HOSPITAL admissions due to dog attacks have shot up nearly 50 per cent in Coventry and Warwickshire.
New statistics reveal hospitals across the county are treating soaring numbers of patients for injuries suffered when a dog lashed out.
Nationally, hospital admissions for dog-related injuries have fallen.
But Coventry and Warwickshire are bucking that trend.
A local branch of a national animal charity blames irresponsible owners and dog breeders for the problem.
Some 99 people across Coventry and Warwickshire were admitted to hospital for dog bites or strikes in the 12 months to May this year, according to the data from the Health and Social Care Information Centre (HSCIC).
That is a sharp rise of 46 per cent on the previous year when there were 68 hospital admissions for dog-related injuries.
The figures did not come as a shock to the local branch of the RSPCA – who blamed poor training.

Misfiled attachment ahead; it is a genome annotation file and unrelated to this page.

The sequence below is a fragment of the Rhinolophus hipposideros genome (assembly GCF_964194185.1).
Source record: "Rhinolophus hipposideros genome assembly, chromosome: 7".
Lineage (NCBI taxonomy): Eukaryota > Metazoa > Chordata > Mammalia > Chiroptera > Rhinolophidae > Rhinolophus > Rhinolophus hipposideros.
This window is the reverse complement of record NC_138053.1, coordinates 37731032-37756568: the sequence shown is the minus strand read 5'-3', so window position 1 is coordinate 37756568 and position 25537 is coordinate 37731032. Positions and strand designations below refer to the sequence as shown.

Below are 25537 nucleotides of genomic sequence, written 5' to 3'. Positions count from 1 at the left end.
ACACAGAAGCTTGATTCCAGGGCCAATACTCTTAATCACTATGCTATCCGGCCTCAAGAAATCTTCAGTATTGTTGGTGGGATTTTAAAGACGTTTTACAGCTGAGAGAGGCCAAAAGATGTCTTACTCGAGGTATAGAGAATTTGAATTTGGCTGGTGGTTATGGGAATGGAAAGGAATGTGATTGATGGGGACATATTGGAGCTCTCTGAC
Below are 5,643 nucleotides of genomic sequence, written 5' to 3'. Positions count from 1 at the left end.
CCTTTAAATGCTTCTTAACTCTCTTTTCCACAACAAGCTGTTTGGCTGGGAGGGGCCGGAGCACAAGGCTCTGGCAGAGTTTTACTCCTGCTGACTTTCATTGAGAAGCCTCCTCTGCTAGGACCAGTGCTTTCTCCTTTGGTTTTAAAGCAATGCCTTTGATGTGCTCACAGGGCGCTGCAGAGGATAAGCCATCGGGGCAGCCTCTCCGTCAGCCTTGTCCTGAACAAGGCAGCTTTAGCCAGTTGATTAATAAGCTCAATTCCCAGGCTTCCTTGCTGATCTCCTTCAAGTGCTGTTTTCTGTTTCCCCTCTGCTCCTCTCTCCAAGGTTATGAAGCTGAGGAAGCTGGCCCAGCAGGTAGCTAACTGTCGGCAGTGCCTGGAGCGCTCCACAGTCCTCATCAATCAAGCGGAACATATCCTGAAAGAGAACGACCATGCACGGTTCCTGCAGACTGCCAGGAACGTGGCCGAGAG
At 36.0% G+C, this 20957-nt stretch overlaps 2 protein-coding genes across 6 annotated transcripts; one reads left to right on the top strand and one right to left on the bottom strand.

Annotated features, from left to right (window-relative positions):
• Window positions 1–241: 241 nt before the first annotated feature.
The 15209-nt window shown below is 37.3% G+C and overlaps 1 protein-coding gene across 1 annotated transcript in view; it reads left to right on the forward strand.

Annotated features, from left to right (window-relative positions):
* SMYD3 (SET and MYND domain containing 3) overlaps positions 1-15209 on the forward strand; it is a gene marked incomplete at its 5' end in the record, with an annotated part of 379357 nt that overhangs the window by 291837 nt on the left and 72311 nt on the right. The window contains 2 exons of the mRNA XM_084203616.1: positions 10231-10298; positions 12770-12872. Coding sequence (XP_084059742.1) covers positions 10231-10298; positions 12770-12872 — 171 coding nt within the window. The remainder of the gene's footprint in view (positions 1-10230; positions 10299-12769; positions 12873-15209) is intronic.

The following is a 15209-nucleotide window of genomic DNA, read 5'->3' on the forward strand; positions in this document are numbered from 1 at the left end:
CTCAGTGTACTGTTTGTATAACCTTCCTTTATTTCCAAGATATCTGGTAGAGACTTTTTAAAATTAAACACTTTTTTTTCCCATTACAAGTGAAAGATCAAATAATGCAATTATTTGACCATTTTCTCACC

Lorraine Bryan, deputy manager of the RSPCA Coventry, Nuneaton and District branch, says effective dog training is key to tackling the issue.
She said: “It’s about educating dog owners. Just because a dog is trained to sit and paw in the home doesn’t mean it will behave when he’s off a leash in a park. A dog needs to be socialised, trained in a group where it gets to meet other dogs.”
On the dog breeding issue, she added: “There’s a big problem with breeding dogs without breeding for health and temperament.
“We are over-flooded with them in this centre, dogs such as Staffies.
“Dogs aren’t naturally violent, it’s how you bring up the dog.”
In hospitals run by Warwickshire Primary Care Trust, there were 53 admissions for dog bites or strikes, up 19 cases from 34 the previous year.
Nationally, in the 12 months to May 2013, there were 6,334 hospital admissions for dog bites or strikes, a fall of 1.9 per cent from the 12 months to May 2012 where there were 6,454.
Dog bites or strikes were most common in young children, with one in six dogs bite or strike admissions for a child aged nine years or below. The statistics also revealed the north-west to be the dog bites hotspot.
One in every six hospital admissions for dog bites or attacks occur in the north west of England with 1,099 admissions in the 12 months to May.